Diet and Women (cont.)

Ms. W. J. is trying to walk daily, so she's already tackled that problem. She should be encouraged. However, this means that although she's working hard to reduce her weight, there is still something wrong with her diet. A proper diet for weight loss is complicated. If it were easy to lose weight, Ms. W. J. would have already lost the weight. However, she has not. Many, many women have had this experience.

It is important to note that a person will not lose weight until the proper balance of each type of food is attained. It can be very difficult to figure out this proper balance without consulting a qualified dietician. This is why people have so much trouble keeping weight off after going through a group weight-loss program. People often need individualized counseling by a good dietician. If the problem were easy to solve, Ms. W. J. would have been successful on her own. For example, a dietician often determines that people are not eating sufficient protein and need to change the proportion of protein in their diet to lose weight. This is not something that people can easily figure out on their own. The dietician is not going to focus on brownies being fattening or on decreasing the total number of calories every day (which most women already know). Rather, he or she will concentrate on more subtle issues, such as the exact balance of each component of the diet. The dietician will also individualize a plan so that Ms. W. J. can eat the foods she actually likes and that fit her busy work schedule.

Ms. W. J. is ready to comply with the dietician's instructions because she realizes there must be something in her diet that is blocking her from being successful. However, she now asks: "What should be my goal weight?" Actually, this is a difficult question to answer.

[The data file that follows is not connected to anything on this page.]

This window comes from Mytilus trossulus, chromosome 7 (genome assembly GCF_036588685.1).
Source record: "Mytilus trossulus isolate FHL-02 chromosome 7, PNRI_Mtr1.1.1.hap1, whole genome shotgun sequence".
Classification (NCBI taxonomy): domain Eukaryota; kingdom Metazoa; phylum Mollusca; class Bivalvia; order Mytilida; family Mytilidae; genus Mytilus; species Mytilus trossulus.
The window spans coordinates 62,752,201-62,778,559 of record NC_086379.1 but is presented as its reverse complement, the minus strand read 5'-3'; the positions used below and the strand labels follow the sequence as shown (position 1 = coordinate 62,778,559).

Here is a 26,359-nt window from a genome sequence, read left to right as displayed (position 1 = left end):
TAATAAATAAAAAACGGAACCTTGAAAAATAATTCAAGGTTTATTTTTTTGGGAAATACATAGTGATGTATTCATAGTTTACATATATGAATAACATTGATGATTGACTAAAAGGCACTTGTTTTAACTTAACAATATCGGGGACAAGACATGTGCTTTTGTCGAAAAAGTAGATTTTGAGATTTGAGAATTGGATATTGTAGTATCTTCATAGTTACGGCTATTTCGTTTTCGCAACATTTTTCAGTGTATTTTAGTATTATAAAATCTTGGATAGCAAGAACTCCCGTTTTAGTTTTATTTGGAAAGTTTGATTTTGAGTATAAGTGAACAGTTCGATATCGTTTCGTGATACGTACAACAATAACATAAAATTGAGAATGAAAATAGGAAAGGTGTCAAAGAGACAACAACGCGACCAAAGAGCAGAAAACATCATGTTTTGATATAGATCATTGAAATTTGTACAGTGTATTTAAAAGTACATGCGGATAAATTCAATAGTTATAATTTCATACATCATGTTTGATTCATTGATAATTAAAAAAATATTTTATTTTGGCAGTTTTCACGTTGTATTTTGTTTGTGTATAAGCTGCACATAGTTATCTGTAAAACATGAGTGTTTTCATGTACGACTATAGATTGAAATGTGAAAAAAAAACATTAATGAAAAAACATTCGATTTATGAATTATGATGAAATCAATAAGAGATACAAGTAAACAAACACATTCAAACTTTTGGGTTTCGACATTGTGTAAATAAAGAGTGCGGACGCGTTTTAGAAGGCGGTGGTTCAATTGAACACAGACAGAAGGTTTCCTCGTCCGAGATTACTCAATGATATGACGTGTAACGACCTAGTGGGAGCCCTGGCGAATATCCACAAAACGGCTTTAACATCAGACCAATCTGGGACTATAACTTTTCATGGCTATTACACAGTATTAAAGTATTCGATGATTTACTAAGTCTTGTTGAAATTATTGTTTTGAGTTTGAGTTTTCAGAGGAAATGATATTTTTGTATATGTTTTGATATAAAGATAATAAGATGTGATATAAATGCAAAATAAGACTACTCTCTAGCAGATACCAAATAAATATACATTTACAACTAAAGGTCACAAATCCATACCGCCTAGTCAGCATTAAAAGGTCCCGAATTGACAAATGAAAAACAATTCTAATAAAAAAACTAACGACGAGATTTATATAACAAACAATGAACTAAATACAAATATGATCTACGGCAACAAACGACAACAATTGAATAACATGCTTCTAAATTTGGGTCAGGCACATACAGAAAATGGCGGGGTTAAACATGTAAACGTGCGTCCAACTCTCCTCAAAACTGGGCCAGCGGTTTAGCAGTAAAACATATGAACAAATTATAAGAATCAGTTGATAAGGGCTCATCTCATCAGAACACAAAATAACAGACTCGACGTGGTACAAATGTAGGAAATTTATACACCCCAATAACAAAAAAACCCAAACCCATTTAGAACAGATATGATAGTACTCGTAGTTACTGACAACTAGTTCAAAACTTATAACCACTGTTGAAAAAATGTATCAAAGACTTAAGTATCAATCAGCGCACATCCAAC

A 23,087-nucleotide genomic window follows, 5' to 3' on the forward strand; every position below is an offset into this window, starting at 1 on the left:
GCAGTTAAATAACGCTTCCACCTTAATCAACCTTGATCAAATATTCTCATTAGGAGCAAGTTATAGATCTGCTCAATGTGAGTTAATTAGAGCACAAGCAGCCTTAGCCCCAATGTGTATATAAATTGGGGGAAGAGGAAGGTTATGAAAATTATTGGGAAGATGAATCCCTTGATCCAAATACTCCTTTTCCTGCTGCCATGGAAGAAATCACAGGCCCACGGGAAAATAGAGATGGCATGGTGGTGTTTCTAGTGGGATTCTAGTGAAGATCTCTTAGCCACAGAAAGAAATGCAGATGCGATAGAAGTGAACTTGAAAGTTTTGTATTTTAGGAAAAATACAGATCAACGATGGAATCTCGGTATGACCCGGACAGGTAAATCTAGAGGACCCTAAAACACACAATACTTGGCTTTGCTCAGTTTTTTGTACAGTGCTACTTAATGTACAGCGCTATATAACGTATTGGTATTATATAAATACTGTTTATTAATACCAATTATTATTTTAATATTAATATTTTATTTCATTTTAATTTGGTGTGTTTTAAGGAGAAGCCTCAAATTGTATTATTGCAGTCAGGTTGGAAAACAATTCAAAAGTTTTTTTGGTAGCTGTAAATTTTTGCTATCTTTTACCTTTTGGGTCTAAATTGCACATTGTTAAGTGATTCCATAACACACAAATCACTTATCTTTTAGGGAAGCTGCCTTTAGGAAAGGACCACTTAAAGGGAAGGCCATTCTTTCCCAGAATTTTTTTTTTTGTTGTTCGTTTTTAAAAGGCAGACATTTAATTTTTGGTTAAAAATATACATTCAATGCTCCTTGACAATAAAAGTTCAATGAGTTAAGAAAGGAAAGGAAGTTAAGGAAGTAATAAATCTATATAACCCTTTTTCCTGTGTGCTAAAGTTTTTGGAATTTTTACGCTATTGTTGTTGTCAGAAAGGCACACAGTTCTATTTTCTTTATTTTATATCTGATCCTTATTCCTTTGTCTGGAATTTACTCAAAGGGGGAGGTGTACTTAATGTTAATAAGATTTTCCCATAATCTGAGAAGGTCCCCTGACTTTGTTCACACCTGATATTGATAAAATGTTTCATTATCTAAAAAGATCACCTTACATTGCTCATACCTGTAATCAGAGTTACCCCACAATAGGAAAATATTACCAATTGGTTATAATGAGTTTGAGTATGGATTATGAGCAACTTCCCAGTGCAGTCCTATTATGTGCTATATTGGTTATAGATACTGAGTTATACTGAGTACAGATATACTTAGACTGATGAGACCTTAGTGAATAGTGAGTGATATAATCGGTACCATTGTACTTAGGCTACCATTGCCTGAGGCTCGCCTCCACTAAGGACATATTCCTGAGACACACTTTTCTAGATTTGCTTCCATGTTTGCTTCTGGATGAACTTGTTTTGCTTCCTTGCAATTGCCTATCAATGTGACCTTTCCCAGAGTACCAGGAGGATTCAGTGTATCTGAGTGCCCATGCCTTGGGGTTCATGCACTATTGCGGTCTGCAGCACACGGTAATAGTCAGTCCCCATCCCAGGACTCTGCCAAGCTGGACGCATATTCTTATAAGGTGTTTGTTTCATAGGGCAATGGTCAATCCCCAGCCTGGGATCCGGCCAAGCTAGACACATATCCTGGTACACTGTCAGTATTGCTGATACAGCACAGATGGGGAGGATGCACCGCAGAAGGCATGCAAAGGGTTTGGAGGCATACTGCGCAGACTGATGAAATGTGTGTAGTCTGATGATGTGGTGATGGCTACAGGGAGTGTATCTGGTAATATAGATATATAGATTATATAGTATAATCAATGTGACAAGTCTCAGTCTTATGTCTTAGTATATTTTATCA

Unless weight loss is due to a medical or psychiatric illness (such as anorexia nervosa), being too thin rarely presents a problem. In other words, weight-related complications keep decreasing as people weigh less and less.

The fewest health complications probably occur at a body mass index of about 24. To determine what your body mass index is, divide your weight in kilograms by the square of your height in meters (see MedicineNet.com's Obesity article). However, it is a common mistake to set an unreasonable goal for weight loss.

A reasonable goal should focus on being healthier and not on a specific number. When people consult a dietician and start changing their diet accordingly, and also start exercising, they are already on the way to being much more healthy, no matter what their actual weight number is. The weight will fall into place on its own given a little time. When women are surveyed, they almost always have a weight goal in mind that is almost impossible to attain. They also expect the weight loss to occur quickly. What they may not know is that weight loss of ½ to 1 pound per week is the weight that stays off over the long-term. Thus, in order to achieve long-term success, the weight loss needs to be gradual and based on improving habits.

Here are some tips for Ms. W. J. before she sees her dietician:

Remove serving dishes from the table. Also, after she serves herself, immediately put back half the food into the serving dish. Both of these changes force her to verify that she is still truly hungry before taking another serving.

Before a woman consults the dietician, she should write down anything that is keeping her from losing weight. People find this process unpleasant because it means taking a hard look at their habits. It means asking, Do you "stress" eat? Do you go without eating all day and then overeat at dinner? Do you eat just out of boredom? Is eating a "comfort" measure when your mood is down? Do you have trouble resisting snacks that coworkers bring into the office? Any habit that you determine has prevented you from keeping weight off in the past needs to be reported to the dietician.

Ms. W. J. should know that she will probably need to visit the dietician more than once. As is the case with seeing a doctor, you generally don't go to a dietician just once. If your treatment wasn't successful seeing a doctor once, you would need to go back. The same goes for a dietician. The diet plan may require adjustments over time as the dietician and patient determine what works and what doesn't work.

Finally, it is important to understand that there is still no quick fix for losing weight. There is only hard work, usually over an extended period of time.


Last Editorial Review: 4/23/2008